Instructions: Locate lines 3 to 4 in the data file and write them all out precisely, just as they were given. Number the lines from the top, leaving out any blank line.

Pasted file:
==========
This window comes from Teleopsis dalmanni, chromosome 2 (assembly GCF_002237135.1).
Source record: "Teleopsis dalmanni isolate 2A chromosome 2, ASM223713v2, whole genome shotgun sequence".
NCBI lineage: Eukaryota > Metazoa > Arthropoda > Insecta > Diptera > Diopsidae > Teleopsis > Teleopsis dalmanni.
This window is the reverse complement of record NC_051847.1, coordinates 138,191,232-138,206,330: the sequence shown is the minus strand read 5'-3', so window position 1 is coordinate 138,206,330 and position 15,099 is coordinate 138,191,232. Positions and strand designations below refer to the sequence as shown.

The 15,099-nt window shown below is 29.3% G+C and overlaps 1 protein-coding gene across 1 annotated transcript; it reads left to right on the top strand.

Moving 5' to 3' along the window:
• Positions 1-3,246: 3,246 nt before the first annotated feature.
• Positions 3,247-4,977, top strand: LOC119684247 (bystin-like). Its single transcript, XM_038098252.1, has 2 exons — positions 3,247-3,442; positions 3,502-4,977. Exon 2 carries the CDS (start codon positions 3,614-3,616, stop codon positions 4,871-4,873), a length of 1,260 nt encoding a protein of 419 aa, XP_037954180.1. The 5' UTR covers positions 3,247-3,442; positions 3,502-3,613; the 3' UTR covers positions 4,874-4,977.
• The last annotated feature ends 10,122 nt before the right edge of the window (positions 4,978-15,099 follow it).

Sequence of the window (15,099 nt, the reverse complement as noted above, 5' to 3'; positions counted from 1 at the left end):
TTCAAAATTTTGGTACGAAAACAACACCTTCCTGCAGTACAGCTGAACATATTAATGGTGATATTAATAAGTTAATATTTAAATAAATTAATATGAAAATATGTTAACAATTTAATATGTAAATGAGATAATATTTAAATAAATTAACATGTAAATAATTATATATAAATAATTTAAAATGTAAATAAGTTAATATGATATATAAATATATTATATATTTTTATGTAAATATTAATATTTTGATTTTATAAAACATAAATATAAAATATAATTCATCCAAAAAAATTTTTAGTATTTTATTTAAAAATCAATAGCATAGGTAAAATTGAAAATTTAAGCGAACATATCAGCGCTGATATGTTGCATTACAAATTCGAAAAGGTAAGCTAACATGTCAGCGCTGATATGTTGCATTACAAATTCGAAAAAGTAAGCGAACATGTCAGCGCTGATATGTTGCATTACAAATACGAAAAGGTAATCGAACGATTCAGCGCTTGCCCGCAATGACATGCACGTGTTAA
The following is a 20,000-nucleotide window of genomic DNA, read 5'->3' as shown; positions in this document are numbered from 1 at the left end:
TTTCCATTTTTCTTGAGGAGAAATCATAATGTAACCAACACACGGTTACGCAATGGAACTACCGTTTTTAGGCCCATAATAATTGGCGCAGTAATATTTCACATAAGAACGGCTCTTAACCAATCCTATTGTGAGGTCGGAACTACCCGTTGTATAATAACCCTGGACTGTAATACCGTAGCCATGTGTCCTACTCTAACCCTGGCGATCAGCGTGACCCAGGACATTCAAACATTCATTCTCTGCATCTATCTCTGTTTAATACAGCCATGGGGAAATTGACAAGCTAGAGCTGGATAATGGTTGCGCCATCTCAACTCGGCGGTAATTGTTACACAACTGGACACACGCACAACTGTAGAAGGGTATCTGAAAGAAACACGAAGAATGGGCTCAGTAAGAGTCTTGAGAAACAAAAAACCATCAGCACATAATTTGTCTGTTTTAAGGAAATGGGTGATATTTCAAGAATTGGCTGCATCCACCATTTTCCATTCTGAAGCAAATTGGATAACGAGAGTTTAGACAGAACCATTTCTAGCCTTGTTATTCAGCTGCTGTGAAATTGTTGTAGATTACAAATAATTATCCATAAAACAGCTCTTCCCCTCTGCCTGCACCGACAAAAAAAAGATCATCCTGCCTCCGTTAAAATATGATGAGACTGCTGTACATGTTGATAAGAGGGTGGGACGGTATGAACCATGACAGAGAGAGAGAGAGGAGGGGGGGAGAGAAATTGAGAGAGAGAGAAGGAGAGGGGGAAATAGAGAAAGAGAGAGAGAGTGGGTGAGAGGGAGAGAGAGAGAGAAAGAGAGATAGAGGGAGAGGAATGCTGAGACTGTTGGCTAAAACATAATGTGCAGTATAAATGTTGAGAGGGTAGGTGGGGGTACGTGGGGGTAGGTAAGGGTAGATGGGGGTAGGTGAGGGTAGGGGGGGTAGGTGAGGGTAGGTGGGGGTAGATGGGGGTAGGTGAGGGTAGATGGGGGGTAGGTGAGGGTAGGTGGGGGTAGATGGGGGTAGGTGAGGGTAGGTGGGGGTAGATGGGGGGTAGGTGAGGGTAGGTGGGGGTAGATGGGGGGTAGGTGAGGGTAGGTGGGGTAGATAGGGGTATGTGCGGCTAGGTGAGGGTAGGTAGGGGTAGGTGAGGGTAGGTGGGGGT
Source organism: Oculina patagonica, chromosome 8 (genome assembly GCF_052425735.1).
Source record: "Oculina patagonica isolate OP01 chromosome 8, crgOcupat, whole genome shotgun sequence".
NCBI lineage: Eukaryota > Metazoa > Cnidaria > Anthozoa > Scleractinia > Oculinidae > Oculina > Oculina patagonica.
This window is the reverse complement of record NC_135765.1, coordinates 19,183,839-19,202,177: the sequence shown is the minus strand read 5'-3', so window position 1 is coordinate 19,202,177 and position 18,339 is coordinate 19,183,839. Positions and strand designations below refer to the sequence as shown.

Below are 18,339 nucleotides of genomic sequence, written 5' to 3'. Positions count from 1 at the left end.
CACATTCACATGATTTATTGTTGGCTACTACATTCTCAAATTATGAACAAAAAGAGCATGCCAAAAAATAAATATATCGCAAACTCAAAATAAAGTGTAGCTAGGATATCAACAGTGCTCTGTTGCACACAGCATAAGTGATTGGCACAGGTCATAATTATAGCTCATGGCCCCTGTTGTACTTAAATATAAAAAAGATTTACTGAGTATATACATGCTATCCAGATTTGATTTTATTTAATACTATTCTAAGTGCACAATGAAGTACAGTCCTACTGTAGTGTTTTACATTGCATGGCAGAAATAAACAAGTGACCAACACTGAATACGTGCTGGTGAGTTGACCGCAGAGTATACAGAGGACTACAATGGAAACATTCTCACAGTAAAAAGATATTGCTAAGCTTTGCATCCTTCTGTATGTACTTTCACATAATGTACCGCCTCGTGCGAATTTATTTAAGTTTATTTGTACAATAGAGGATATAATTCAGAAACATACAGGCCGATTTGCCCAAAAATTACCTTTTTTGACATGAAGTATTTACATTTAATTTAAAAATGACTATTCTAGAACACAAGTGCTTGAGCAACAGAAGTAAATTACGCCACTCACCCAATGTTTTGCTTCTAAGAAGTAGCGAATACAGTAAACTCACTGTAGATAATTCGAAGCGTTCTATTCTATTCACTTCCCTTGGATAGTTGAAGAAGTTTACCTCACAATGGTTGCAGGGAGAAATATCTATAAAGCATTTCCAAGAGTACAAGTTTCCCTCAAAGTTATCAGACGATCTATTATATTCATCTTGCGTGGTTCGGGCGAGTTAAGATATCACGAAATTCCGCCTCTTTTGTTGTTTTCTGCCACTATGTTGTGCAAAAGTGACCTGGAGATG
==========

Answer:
NCBI lineage: Eukaryota > Metazoa > Arthropoda > Insecta > Diptera > Diopsidae > Teleopsis > Teleopsis dalmanni.
This window is the reverse complement of record NC_051847.1, coordinates 138,191,232-138,206,330: the sequence shown is the minus strand read 5'-3', so window position 1 is coordinate 138,206,330 and position 15,099 is coordinate 138,191,232. Positions and strand designations below refer to the sequence as shown.